[89] The Sea Mouse, Aphrodite aculeata. This is referred to again in the Letters to Merrett.

Urtica marina[90] of diuers kinds some whereof called squalderes. of a burning and stinging qualitie if rubbed[Pg 50] in the hand. the water thereof may afford a good cosmetick.

[90] Mr. E. T. Browne, of the Zoological Laboratory of University College, London, has kindly furnished me with the following notes on this subject: "Jonston (1657) gives figures of Anemones and large Medusae under the name of Urtica. On Tab. xviii. he figures Anemones and other beasts, but not medusae. The medusae are on the next Tab. (xix.). Urtica marina includes both Anemones and certain Scyphomedusae (not Pulmo). Under 'some … called Squalders of a burning and stinging quality,' I think Browne must refer to our common stinging Scyphomedusae belonging to the genus Chrysaora or Cyanaea, of which there are three species.

"The vague description of what he calls 'sea buttons' [see below, also second letter to Merrett] would suit either a Medusa or a Ctenophore. The additional note, 'two small holes in the ends,' rather upsets matters, but I think he must refer to some sort of jelly-fish, probably damaged, which is usually the case when cast up on the shore. If the buttons worn in those days were like filbert-nuts or eggs, I am inclined to think that the reference must be to a Ctenophore, genus Pleurobrachia, but if flat, then to one of the Hydromedusae. It would be safe to say, 'probably a kind of jelly-fish,' which is about as vague as the reference." See also Dr. Reuben Robinson's description of "Squalders" in a letter to Browne (Wilkin i., pp. 422-424). It seems probable that the gelatinous masses referred to in the early part of this letter, which Dr. Robinson says were ascribed by Dr. Charleton to "the nocturnall pollution of some plethorick or wanton starr: or rather excrement blowne from the nosthrills of a rheumatick planett," were the remains of the undeveloped spawn of frogs, the bodies of which had been eaten by rats, crows, or herons, and which had become swollen by exposure to moisture.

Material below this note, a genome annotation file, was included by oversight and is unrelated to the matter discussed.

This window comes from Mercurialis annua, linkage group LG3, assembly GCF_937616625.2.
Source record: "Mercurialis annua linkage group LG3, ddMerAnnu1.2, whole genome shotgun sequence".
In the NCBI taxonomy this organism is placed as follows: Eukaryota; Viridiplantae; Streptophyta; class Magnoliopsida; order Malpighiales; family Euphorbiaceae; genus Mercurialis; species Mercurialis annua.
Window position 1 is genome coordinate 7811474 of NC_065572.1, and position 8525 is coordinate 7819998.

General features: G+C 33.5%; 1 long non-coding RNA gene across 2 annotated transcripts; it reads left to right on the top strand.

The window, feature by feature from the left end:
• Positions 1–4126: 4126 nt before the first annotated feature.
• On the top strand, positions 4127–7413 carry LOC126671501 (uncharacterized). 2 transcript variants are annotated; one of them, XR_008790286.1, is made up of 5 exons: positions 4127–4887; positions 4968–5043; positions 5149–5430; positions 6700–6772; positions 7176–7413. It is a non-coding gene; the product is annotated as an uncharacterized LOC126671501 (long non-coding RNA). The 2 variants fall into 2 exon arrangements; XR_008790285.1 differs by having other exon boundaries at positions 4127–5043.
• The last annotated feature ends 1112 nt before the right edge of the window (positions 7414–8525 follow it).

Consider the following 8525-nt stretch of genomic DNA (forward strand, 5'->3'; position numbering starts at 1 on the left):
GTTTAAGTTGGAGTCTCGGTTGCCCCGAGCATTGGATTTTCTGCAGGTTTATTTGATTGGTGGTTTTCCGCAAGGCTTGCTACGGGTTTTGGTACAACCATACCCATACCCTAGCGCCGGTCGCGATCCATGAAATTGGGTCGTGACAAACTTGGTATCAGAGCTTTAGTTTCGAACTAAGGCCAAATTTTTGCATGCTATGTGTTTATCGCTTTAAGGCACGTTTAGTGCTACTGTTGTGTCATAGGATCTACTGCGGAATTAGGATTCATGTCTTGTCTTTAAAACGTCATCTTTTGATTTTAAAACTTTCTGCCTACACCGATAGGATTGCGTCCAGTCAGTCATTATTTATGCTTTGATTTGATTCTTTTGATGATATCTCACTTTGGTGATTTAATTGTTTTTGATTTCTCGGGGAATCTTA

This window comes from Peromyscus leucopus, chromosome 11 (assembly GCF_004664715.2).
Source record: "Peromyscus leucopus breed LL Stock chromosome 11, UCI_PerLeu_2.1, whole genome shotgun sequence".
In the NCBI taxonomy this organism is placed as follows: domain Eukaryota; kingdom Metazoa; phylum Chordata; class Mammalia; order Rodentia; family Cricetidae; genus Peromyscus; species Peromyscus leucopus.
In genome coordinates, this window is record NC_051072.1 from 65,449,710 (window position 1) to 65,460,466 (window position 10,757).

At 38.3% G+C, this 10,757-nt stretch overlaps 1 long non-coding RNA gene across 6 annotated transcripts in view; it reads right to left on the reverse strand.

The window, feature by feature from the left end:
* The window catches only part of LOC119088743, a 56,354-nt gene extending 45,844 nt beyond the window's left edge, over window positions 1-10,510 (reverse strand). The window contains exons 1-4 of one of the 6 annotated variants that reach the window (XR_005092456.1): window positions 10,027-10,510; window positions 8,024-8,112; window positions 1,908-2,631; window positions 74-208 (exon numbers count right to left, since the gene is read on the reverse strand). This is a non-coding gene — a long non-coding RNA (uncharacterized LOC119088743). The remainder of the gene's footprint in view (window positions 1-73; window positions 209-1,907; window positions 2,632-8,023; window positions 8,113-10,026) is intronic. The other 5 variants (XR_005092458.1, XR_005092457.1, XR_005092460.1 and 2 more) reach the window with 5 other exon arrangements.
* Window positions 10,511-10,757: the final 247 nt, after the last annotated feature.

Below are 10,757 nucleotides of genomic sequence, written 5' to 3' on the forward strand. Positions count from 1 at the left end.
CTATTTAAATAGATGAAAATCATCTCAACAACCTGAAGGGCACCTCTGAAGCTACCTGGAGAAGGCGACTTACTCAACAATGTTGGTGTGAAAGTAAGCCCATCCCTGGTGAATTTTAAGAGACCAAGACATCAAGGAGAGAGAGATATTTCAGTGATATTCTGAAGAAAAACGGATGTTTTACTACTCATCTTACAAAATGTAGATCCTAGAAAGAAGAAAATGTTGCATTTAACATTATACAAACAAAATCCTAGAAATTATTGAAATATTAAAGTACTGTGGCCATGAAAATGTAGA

[The next paragraph on folio 33 verso is evidently added subsequently.]

Another elegant sort that is often found cast up by shoare in great numbers about ye bignesse of a button cleere & welted & may bee called fibula marina crystallina.

hirudines marini or sea Leaches.[91]

[91] It is difficult to determine the species of marine Annelids referred to by Browne; the Sea Leech is probably Pontobdella lævis. The "large wormes" digged for bait, mentioned more than once, are Lug-worms, Arenicola piscatorum; the Vermes in tubulis testacei may be tube-worms of the genus Terrebella, or a species of Serpula. Tethya or "Sea dugge" (not "Sea dogs," as Wilkin has it) might very well apply to Ascidia or one of the allied genera. Simple Ascidians, generally known as Sea-squirts, are common littoral forms; the animals figured by Rondeletius under the heading "De Tethyis" (p. 127) are simple Ascidians. The vesicaria marina, or "fanago," might well refer to the egg capsules of the common Whelk (Buccinum undatum), which are very commonly found in masses on the shore. In his sixth letter to Merrett, Browne mentions two kinds of "fanago," the first which I take to be the egg capsules of the Whelk, resembling the "husk of peas;" the smaller that of "barley when the flower [awn?] is mouldered away," may possibly be the egg capsules of Purpura lapillus, or of some species of Natica, which bear a fanciful resemblance to grains of barley. See also Merrett's second letter in Appendix A., in which he describes the Vesicaria found on oyster-shells as resembling flowers of Hyacinthus botryoides, which is not a bad description of the form of the egg capsules of P. lapillus.